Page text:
Multi Level Marketing and LinkedIn – Or Why I Turned Down Your Connection Request, and How to Use it the Right Way


A long time ago the wife of an old friend requested to connect on LinkedIn. Now I use LinkedIn frequently to keep in touch with old and new coworkers. As soon as I get to know someone relatively well, I request to connect with them so we can keep in touch when they leave the company, we move on to different projects, or our job roles take us in different directions. I also like to use it to keep up on industry news, although lately it seems overrun with memes and trying to be Facebook (LinkedIn – a PSA – don’t try to be Facebook. Just be the best LinkedIn you can be!) Over the years I’ve amassed over 500 connections, and they are all either people I currently work with, used to work with, went to graduate school with, recruiters, and friends. If I don’t know someone I will decline their invitation, especially when they send me the generic connection request.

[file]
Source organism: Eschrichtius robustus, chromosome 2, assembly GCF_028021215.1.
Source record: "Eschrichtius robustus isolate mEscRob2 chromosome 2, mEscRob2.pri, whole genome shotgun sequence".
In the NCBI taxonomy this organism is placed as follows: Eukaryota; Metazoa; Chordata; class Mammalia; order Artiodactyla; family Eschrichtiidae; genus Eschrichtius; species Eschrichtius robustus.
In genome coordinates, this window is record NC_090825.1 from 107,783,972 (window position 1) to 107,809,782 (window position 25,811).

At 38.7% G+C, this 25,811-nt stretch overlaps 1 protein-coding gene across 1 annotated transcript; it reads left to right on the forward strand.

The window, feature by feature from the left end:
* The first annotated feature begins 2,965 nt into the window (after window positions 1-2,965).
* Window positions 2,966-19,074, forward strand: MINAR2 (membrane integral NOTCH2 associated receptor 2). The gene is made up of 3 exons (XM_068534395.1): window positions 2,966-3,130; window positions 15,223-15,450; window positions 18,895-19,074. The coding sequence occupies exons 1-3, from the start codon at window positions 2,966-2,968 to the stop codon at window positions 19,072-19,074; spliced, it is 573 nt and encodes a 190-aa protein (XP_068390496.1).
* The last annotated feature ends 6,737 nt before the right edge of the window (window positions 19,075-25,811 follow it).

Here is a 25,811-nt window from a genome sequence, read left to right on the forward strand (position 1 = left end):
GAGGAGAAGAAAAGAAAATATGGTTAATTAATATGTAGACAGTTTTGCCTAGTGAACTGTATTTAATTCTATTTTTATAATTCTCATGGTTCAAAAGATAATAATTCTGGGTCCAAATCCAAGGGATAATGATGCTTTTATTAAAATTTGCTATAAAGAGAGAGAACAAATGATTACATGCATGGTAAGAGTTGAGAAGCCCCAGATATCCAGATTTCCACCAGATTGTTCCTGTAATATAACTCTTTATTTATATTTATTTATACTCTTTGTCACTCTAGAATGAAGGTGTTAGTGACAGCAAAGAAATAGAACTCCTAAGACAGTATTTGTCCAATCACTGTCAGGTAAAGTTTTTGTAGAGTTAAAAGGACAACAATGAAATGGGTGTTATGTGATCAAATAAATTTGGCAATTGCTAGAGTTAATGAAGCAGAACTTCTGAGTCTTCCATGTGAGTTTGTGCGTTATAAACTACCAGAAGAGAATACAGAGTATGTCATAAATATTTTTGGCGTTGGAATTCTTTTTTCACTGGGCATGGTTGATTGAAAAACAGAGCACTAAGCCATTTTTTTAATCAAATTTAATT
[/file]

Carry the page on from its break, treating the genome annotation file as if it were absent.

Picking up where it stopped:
One day, not long after connecting with a friend, I received a request from his wife. Now, I know his wife relatively well and was friends with her on Facebook, so this wasn’t entirely a surprise. But as soon as I saw her name pop up, I shuddered. You see, I had changed my Facebook settings to not see her posts months before, because she had gotten caught up in “nail art fever”.  She had been posting five or more times each day about nail art, how awesome it is, how great the products are, about her parties, etc. I had received multiple Facebook invitations to “nail art parties” – all of which I declined. I’m not interested in nail art that wouldn’t be appropriate for work anyway, and I don’t really like it, thank you very much.